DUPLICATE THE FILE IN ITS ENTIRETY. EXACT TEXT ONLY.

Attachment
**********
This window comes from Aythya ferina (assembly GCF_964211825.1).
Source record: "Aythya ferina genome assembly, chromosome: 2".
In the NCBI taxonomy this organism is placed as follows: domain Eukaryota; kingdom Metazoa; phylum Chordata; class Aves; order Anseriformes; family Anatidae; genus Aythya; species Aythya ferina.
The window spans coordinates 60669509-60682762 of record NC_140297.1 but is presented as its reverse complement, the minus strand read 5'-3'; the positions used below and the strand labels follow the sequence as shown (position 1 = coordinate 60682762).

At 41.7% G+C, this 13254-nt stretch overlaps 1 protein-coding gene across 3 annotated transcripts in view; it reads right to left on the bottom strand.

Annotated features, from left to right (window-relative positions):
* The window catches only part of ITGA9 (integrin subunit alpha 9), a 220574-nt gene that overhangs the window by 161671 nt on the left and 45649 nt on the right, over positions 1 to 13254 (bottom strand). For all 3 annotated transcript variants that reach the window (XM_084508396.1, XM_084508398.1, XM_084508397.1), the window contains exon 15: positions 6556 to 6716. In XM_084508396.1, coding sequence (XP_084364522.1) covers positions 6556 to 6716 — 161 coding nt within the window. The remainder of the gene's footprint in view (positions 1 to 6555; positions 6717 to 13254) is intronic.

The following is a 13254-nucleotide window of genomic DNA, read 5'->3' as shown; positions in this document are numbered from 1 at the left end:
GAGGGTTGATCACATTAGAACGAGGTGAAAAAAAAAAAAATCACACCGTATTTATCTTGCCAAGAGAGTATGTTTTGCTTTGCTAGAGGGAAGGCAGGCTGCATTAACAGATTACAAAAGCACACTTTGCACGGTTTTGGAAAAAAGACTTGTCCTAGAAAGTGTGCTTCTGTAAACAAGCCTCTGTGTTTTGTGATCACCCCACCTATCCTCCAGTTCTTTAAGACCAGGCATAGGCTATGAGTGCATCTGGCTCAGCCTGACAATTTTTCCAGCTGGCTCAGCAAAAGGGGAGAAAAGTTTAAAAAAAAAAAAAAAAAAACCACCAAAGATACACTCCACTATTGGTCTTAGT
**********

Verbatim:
This window comes from Aythya ferina (assembly GCF_964211825.1).
Source record: "Aythya ferina genome assembly, chromosome: 2".
In the NCBI taxonomy this organism is placed as follows: domain Eukaryota; kingdom Metazoa; phylum Chordata; class Aves; order Anseriformes; family Anatidae; genus Aythya; species Aythya ferina.
The window spans coordinates 60669509-60682762 of record NC_140297.1 but is presented as its reverse complement, the minus strand read 5'-3'; the positions used below and the strand labels follow the sequence as shown (position 1 = coordinate 60682762).

At 41.7% G+C, this 13254-nt stretch overlaps 1 protein-coding gene across 3 annotated transcripts in view; it reads right to left on the bottom strand.

Annotated features, from left to right (window-relative positions):
* The window catches only part of ITGA9 (integrin subunit alpha 9), a 220574-nt gene that overhangs the window by 161671 nt on the left and 45649 nt on the right, over positions 1 to 13254 (bottom strand). For all 3 annotated transcript variants that reach the window (XM_084508396.1, XM_084508398.1, XM_084508397.1), the window contains exon 15: positions 6556 to 6716. In XM_084508396.1, coding sequence (XP_084364522.1) covers positions 6556 to 6716 — 161 coding nt within the window. The remainder of the gene's footprint in view (positions 1 to 6555; positions 6717 to 13254) is intronic.

The following is a 13254-nucleotide window of genomic DNA, read 5'->3' as shown; positions in this document are numbered from 1 at the left end:
GAGGGTTGATCACATTAGAACGAGGTGAAAAAAAAAAAAATCACACCGTATTTATCTTGCCAAGAGAGTATGTTTTGCTTTGCTAGAGGGAAGGCAGGCTGCATTAACAGATTACAAAAGCACACTTTGCACGGTTTTGGAAAAAAGACTTGTCCTAGAAAGTGTGCTTCTGTAAACAAGCCTCTGTGTTTTGTGATCACCCCACCTATCCTCCAGTTCTTTAAGACCAGGCATAGGCTATGAGTGCATCTGGCTCAGCCTGACAATTTTTCCAGCTGGCTCAGCAAAAGGGGAGAAAAGTTTAAAAAAAAAAAAAAAAAAACCACCAAAGATACACTCCACTATTGGTCTTAGT